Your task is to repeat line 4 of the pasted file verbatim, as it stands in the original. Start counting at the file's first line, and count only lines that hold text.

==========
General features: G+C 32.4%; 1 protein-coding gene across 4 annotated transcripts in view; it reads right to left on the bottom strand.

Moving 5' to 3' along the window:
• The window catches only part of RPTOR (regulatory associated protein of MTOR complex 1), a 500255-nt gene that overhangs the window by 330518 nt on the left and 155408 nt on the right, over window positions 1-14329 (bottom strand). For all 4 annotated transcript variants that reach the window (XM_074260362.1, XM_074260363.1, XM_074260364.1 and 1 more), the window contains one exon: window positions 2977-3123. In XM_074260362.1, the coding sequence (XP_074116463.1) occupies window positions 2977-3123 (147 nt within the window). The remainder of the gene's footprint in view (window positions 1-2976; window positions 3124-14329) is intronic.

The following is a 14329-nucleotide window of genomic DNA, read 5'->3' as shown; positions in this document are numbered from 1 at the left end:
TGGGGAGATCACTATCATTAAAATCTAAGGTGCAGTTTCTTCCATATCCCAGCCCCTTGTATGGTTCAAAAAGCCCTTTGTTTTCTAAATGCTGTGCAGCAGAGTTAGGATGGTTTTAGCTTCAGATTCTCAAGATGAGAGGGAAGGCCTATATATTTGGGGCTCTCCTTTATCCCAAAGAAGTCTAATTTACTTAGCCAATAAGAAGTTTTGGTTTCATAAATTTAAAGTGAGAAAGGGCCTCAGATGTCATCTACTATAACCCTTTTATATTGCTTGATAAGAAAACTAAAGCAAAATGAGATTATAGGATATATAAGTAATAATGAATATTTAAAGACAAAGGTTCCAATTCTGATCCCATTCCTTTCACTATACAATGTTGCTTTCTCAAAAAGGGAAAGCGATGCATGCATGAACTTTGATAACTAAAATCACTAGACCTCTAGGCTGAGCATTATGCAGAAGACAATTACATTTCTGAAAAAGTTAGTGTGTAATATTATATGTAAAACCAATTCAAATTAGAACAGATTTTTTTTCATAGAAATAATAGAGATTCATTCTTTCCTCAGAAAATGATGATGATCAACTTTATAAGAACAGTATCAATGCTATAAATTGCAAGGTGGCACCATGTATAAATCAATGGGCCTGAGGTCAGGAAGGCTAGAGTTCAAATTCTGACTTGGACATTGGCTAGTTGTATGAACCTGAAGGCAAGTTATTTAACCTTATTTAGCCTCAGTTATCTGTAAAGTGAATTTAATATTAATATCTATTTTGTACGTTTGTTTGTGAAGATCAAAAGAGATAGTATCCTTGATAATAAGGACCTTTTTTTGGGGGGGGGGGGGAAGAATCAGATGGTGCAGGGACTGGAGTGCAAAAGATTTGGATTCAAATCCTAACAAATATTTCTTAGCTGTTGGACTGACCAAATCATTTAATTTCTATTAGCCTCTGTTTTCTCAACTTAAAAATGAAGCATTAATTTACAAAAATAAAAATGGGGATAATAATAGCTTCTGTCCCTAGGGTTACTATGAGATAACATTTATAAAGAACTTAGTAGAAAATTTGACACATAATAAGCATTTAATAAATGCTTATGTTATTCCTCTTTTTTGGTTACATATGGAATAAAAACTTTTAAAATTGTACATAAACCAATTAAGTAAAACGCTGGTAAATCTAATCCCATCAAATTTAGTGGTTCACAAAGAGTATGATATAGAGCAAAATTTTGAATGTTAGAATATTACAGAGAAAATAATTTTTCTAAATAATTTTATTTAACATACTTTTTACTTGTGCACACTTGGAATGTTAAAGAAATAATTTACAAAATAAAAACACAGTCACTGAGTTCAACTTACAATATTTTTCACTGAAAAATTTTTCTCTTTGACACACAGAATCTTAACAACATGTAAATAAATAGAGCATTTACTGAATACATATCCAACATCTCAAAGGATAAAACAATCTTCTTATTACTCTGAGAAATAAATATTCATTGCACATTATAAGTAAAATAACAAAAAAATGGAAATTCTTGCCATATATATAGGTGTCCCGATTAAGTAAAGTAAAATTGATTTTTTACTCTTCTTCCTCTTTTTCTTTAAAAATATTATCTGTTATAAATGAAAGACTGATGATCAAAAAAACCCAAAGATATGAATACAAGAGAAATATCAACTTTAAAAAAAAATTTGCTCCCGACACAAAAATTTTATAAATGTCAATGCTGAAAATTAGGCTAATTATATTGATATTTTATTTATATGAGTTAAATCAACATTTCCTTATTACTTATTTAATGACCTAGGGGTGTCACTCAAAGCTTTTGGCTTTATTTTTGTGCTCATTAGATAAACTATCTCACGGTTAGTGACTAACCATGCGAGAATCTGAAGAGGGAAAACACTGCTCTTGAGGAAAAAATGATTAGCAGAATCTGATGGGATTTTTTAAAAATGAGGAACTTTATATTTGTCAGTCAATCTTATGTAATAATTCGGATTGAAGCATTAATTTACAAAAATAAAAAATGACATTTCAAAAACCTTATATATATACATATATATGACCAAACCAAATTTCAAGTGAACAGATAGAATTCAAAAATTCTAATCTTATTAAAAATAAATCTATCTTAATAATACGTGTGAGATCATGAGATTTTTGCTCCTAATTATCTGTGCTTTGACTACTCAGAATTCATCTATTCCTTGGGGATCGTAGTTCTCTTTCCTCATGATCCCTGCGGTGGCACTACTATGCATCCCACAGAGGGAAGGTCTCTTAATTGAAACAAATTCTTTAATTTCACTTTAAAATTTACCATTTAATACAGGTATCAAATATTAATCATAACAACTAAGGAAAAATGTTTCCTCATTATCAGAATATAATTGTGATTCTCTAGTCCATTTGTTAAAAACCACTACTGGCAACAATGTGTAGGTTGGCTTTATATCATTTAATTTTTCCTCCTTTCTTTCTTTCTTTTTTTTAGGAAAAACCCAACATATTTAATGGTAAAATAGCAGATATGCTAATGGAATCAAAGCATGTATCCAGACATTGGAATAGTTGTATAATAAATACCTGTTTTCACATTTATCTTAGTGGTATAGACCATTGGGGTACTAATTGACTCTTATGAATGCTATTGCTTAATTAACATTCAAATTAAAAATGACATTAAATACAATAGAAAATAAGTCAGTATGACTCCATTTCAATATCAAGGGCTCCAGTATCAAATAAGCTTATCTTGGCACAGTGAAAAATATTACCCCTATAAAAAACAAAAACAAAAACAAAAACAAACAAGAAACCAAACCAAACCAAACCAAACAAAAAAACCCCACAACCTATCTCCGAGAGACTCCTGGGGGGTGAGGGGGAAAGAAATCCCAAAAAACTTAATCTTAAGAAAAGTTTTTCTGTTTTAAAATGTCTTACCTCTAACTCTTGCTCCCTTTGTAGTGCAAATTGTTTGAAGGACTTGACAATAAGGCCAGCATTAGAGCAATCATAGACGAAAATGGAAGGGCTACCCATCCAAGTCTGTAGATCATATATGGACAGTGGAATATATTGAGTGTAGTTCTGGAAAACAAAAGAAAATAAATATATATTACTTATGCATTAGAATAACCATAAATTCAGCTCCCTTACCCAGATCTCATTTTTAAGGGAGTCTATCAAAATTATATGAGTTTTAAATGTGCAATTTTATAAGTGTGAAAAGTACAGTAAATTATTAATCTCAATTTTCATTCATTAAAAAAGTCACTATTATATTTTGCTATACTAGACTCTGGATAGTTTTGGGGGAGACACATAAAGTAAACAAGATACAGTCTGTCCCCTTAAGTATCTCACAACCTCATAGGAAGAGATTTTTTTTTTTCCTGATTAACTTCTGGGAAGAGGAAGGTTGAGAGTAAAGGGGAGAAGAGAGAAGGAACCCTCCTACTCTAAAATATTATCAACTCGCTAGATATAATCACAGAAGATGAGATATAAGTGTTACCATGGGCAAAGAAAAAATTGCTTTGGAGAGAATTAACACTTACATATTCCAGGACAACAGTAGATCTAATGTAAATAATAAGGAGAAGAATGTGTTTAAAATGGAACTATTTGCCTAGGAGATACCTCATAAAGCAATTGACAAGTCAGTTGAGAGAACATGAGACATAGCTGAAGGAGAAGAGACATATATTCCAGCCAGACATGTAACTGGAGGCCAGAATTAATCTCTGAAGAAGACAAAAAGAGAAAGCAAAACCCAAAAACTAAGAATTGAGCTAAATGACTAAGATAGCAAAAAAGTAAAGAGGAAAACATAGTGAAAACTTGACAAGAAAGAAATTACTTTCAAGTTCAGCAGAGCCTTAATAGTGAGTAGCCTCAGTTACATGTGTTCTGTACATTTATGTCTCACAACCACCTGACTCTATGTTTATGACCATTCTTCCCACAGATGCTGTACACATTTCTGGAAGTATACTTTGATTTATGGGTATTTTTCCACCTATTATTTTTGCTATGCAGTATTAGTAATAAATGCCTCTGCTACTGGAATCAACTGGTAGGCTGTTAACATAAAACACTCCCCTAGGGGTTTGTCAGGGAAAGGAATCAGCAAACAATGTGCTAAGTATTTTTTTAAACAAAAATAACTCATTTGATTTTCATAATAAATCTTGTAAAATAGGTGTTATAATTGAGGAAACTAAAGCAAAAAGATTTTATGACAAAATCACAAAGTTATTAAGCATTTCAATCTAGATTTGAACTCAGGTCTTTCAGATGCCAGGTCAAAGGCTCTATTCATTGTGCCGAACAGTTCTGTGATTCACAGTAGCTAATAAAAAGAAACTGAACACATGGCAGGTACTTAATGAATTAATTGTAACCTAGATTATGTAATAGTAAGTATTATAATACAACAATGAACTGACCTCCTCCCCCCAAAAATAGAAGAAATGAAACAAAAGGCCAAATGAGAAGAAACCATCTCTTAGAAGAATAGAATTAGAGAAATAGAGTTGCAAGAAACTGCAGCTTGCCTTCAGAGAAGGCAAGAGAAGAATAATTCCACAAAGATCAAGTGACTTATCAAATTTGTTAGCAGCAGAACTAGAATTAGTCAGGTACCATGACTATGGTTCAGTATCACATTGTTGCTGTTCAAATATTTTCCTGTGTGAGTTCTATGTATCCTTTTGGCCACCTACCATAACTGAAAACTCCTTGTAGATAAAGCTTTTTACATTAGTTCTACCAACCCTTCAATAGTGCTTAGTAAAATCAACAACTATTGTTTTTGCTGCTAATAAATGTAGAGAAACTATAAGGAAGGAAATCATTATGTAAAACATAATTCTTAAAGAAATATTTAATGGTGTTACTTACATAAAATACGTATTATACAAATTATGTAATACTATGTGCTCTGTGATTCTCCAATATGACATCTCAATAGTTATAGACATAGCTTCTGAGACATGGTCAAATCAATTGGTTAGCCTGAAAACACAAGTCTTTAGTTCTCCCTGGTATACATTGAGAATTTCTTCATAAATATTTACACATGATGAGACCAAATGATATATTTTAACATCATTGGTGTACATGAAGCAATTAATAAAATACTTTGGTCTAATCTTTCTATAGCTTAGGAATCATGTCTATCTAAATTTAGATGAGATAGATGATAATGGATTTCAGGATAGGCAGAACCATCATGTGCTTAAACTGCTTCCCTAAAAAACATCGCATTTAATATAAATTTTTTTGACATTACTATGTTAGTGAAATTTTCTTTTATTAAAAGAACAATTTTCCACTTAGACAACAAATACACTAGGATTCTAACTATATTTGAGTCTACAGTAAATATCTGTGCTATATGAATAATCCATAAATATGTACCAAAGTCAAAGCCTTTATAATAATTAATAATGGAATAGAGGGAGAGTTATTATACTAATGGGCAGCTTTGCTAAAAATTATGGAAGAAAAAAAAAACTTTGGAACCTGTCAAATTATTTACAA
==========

The following is a 14329-nucleotide window of genomic DNA, read 5'->3' as shown; positions in this document are numbered from 1 at the left end: